Monday, May 11, 2020

Meditation 55

11 May 2020

To grieve, to air one’s grievances, to grieve a layoff. To mourn, to feel distress. To be aggrieved. Take the word’s quickening pulse. I asked my students how to find anger in someone’s face; behind a mask, we might never be angry. The president doesn't wear a mask; he’s all expression without cause, needing to be televised. I took down yesterday’s meditation as too personal to another, even if the personal can’t be contained in parking lot conversations or mutterings in grocery stores. Lines crossed, as if roads were all intersection. The prisoner always manages to escape but is thrust back in the village. There, he meets the woman he talked to the day before in London. A band of kazoos marches around the town center, as the show breaks for commercial. We’re living in history, and history self-isolates, eating from cupboards, lining up when the food bank comes to the otherwise empty mall. The poetry of witness is easier to justify at second-hand. If a reporter tells a story, I follow without ethical inhibition. If she tells me her sorrows in our parking lot beside the green dumpster, I return my words to draft. Don't be grief’s first taker, but take your place in line, six feet from the last source. If her story intersected yours, then tell yours, again. Echoes are the private rendered public. Take down what you had taken down. It’s the verb that tells the story you’d otherwise take up. Directions were important to Hart Crane, walking back and forth upon the earth, launched from the bridge of a dentist’s chair. A white woman in Silicon Valley crossed a small bridge in her SUV to confront a black teen babysitter. The mother and her babysitter grieved together. It was not the first time. A young black man walked through a house under construction before a father and son shot him in cold blood. My mother used to do that, dreaming of a house’s elusive mothering. She began to talk, late in life, about early trauma, but there was no talking back, to her or her childhood. Anger married grief, kept its vows. The compass needle comes to a point. The point is sharp, precise, locked within a marked circle. I carry her memories, breathe them out in public places. Contact tracing won’t be easy.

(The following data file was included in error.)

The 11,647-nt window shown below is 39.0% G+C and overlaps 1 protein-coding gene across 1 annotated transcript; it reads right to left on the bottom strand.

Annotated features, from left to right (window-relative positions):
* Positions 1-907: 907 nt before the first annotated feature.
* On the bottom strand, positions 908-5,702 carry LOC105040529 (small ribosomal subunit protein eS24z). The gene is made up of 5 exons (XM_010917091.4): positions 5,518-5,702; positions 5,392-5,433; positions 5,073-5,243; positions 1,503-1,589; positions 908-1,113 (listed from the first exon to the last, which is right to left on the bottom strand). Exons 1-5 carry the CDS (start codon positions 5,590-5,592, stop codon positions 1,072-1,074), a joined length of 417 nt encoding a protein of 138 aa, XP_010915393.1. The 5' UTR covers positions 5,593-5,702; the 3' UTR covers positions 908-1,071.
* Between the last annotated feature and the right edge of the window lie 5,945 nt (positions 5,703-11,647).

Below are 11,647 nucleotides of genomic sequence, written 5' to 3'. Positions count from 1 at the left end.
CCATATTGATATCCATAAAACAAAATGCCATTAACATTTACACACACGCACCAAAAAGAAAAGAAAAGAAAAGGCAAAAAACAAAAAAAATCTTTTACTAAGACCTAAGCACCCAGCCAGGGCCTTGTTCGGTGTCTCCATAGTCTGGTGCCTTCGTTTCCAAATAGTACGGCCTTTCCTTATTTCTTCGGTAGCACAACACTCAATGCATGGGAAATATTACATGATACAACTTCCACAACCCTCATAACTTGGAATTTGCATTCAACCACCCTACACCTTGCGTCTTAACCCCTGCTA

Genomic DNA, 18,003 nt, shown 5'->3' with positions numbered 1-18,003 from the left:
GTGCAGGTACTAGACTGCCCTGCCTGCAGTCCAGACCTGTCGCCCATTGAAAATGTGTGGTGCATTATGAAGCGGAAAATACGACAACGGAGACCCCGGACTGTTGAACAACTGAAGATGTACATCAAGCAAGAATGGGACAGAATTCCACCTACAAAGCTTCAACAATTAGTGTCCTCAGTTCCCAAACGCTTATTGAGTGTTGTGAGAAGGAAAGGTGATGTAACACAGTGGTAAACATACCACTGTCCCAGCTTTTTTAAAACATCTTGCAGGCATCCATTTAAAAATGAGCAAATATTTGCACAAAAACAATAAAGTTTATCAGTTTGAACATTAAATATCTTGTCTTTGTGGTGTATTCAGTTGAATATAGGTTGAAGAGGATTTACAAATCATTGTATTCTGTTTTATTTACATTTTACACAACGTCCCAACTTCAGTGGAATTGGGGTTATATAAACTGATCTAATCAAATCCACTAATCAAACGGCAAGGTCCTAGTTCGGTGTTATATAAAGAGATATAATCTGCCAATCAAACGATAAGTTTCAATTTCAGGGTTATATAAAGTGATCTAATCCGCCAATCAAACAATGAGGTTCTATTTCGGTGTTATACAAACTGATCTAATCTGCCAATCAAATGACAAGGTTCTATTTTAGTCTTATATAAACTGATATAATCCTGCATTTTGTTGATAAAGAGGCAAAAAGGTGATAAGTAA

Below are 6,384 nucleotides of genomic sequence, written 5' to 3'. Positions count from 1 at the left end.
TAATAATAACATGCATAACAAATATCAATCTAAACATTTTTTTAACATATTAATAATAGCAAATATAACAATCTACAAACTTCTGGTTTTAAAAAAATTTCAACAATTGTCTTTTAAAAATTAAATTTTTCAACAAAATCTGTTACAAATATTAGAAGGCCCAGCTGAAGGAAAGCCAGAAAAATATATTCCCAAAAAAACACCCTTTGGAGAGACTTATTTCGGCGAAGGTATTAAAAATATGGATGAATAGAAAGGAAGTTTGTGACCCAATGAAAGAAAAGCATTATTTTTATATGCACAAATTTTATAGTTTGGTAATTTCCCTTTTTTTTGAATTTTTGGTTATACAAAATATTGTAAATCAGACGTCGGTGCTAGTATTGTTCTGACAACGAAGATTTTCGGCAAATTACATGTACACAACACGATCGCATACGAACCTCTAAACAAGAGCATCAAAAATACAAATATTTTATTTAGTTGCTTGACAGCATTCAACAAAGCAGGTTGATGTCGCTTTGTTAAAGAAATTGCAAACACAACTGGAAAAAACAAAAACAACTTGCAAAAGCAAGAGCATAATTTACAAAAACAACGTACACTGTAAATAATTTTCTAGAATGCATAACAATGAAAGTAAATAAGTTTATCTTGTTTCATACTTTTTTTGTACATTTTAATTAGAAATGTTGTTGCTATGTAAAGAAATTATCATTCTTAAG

No comments: